Apple launched the iPad Air 2 last month as the company’s new flagship tablet, replacing the iPad Air as the top dog in the Apple slate lineup, but is the iPad Air 2 a worthy purchase? Is the older iPad Air still worth taking advantage of?
The iPad Air 2 remains largely unchanged from the previous generation as far as looks are concerned, save for the new Home button which now comes with Apple’s Touch ID fingerprint sensor, which is probably one of the biggest features on the new iPad.
The iPad Air 2 is also lighter and thinner than the iPad Air, mostly thanks to Apple getting rid of the “air gap” in the display that has existed on every iPad model before this. With that air gap gone, the tablet can be thinner and also reduce light glare. The front glass and the actual display are now bonded together, just like the Microsoft Surface, allowing Apple to make the device thinner without sacrificing a lot of internal space.
Of course, the flagship tablet come with performance improvements across the board, including the new A8X processor, which is a 64-bit chip that offers 2.5x faster GPU performance and 40% faster CPU performance than the A7 processor that’s in the iPad Air. The iPad Air 2 also comes with the new M8 motion processor, just like in the iPhone 6.
However, are these upgrades and new features worth a $100 difference in price? If you’re having trouble deciding which tablet to buy, here are some things to keep in mind when you go to make a purchase.
If You Want the Best Performance…
Without a doubt, if you want the iPad that will offer the best performance, the iPad Air 2 is the tablet to choose, as it comes with the latest components. The A8X is the latest processor from Apple and the iPad Air 2 is the only iPad that sports it. As mentioned, it’s 40% faster than the A7 processor in the iPad Air and also has 2.5x the graphics power.
However, while Apple says that the iPad Air 2 is almost twice as fast as the iPad Air, don’t think that you’ll actually get twice the performance. Apps won’t load twice as fast and the tablet won’t boot up twice as quickly. In fact, we bet that if you play with an iPad Air 2 and then switch to an iPad Air, you probably wouldn’t notice much of a difference in performance.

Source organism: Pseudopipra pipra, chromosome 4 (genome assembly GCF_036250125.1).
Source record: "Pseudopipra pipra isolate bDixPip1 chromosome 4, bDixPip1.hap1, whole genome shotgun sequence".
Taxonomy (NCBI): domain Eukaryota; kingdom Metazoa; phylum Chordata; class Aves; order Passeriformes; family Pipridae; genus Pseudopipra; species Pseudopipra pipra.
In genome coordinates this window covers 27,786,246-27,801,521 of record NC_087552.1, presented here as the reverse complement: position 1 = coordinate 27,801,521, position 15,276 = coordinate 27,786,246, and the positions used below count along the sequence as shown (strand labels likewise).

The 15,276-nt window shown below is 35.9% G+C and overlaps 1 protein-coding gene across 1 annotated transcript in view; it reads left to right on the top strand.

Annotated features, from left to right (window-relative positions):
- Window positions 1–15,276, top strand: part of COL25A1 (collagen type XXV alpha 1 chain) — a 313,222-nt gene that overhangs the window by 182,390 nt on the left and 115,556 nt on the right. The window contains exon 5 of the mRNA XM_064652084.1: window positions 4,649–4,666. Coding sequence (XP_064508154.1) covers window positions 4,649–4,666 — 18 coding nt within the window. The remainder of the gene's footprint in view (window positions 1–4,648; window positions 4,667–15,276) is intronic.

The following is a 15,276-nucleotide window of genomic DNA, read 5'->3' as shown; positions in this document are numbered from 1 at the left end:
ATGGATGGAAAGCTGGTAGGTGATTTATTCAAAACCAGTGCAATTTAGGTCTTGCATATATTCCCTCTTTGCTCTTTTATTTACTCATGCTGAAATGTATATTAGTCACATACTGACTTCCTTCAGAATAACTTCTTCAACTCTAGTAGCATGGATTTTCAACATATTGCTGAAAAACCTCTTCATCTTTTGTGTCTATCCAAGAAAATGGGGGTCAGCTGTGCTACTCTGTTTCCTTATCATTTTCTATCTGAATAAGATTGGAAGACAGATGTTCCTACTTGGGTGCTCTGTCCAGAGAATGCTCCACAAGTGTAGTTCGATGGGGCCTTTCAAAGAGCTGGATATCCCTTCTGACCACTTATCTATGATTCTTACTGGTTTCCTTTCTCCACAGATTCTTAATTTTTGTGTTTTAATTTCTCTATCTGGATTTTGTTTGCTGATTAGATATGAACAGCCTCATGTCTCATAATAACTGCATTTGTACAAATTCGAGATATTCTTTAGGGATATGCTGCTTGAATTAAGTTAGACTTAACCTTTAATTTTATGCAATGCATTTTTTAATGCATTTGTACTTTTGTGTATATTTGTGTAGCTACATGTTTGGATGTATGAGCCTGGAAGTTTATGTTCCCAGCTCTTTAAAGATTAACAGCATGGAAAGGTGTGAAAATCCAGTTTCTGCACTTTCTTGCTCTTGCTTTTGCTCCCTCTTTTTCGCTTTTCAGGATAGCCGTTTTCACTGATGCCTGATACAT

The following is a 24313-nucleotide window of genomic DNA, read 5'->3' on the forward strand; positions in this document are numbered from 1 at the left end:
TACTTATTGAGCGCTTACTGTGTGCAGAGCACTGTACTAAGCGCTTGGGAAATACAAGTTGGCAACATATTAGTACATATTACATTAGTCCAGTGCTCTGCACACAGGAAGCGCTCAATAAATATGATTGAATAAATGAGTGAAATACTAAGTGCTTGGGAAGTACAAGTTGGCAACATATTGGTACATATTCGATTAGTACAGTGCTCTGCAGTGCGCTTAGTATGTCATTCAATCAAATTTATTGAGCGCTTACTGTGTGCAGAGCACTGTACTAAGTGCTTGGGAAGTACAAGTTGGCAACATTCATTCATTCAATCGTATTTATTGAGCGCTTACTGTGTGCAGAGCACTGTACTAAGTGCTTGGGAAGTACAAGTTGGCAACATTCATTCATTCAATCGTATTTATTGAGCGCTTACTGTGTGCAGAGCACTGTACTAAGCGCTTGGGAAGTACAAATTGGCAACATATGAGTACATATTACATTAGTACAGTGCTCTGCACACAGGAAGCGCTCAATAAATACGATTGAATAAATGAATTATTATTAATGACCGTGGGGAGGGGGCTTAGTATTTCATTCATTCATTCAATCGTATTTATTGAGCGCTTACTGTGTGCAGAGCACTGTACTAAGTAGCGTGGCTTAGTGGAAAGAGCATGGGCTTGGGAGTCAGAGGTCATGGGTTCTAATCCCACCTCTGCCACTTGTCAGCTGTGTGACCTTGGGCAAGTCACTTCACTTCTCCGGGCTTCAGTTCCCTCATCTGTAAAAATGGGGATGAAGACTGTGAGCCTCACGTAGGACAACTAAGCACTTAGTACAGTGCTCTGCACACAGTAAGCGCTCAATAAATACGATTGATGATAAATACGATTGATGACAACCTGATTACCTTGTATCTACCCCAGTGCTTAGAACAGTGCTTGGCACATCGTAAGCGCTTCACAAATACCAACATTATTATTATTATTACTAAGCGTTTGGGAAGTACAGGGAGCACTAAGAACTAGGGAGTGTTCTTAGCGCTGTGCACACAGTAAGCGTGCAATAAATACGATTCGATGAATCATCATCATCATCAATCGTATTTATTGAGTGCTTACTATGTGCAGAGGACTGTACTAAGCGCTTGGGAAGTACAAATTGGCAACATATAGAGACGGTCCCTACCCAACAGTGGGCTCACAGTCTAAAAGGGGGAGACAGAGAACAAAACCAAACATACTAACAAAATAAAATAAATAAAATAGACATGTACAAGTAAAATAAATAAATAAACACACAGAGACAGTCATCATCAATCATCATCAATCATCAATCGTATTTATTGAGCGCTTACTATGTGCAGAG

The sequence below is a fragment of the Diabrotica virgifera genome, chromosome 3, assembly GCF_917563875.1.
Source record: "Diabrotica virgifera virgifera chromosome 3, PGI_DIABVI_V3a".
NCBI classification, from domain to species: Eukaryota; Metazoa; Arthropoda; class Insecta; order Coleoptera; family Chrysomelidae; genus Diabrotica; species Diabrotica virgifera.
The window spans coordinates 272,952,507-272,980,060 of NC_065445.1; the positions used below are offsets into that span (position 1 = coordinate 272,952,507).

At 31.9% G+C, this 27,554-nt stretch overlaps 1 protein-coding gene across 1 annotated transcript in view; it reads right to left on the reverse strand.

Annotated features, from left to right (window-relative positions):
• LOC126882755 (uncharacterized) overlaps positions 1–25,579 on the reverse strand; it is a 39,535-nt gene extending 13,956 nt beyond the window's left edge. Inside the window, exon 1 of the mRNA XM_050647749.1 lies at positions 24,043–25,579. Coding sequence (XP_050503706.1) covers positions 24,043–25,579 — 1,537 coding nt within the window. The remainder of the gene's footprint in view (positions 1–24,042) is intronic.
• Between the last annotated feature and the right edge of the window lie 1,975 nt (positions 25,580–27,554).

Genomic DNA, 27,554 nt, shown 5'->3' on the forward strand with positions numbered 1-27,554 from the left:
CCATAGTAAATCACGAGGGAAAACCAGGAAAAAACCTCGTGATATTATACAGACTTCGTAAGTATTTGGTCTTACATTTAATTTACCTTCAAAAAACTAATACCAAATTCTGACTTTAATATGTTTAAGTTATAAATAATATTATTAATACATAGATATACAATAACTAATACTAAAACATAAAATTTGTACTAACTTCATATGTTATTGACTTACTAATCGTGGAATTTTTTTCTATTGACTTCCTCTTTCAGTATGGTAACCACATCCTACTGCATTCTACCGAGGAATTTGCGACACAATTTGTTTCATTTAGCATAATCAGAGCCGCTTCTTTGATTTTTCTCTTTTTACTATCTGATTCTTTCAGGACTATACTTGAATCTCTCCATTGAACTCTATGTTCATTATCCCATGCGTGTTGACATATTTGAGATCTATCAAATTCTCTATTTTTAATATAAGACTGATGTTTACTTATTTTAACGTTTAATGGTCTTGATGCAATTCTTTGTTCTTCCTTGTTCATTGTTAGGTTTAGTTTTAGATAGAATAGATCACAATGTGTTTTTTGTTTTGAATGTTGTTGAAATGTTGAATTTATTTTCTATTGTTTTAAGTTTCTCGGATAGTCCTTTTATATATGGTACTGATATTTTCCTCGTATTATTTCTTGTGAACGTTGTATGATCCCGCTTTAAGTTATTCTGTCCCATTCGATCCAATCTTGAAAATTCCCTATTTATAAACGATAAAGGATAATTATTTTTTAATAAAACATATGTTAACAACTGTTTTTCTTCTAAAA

Of course, putting them side-by-side and taking both tablets through a series of test would tell you that the iPad Air 2 is a bit faster, but under normal everyday use, the difference is negligent.
However, if you’ve never bought an iPad before and if this is your first time entering the iPad realm, this makes the iPad Air 2 a no-brainer, as you’ll want the latest iPad if you’re buying one for the first time.
If Price Is the Most Important Factor…
For most consumers, price is the most important factor, and this isn’t too surprising. In that case, the iPad Air costs $100 less than the iPad Air 2, so the older tablet will naturally be the one to go for if price is the leading factor.
The iPad Air 2 starts at $499, while the iPad Air 2 starts at $399. That’s a $100 difference in price, which may not seem like much when you’re talking about spending a few hundred dollars as a whole, but that’s a big chunk when you think about it.
The iPad Air is arguably the best deal out of the two tablets, considering it still comes with a great processor and a great-looking Retina display for just $399. Its A7 processor is still top notch and the new thinner design over the 4th-generation iPad is still very much relevant.
Buying last-generation products isn’t for everyone, but it’s a terrific way to save money by still getting something that performs really well, even if it’s just a smidgen inferior to the latest tablet.
Is Touch ID or a Gold Color Option Important?
Besides the obvious performance upgrades made to the iPad Air 2, the only other differences between the new tablet and the iPad Air is the Touch ID Home button and a gold color option.
If one or both of these features is huge for you, then the iPad Air 2 might be the tablet to get, but it’s important to stress that if the only reason you want to buy the iPad Air 2 is because of the Touch ID sensor or gold color option, we’re not quite sure if those features are worth an extra $100.
We said the same thing about the comparison between the iPad mini 3 and the iPad mini 2, noting that Touch ID and a gold color option is not worth $100.
So even if you really want Touch ID on an iPad, but that’s all you’re really wanting, it might just best to sacrifice that feature and use that $100 towards something else.
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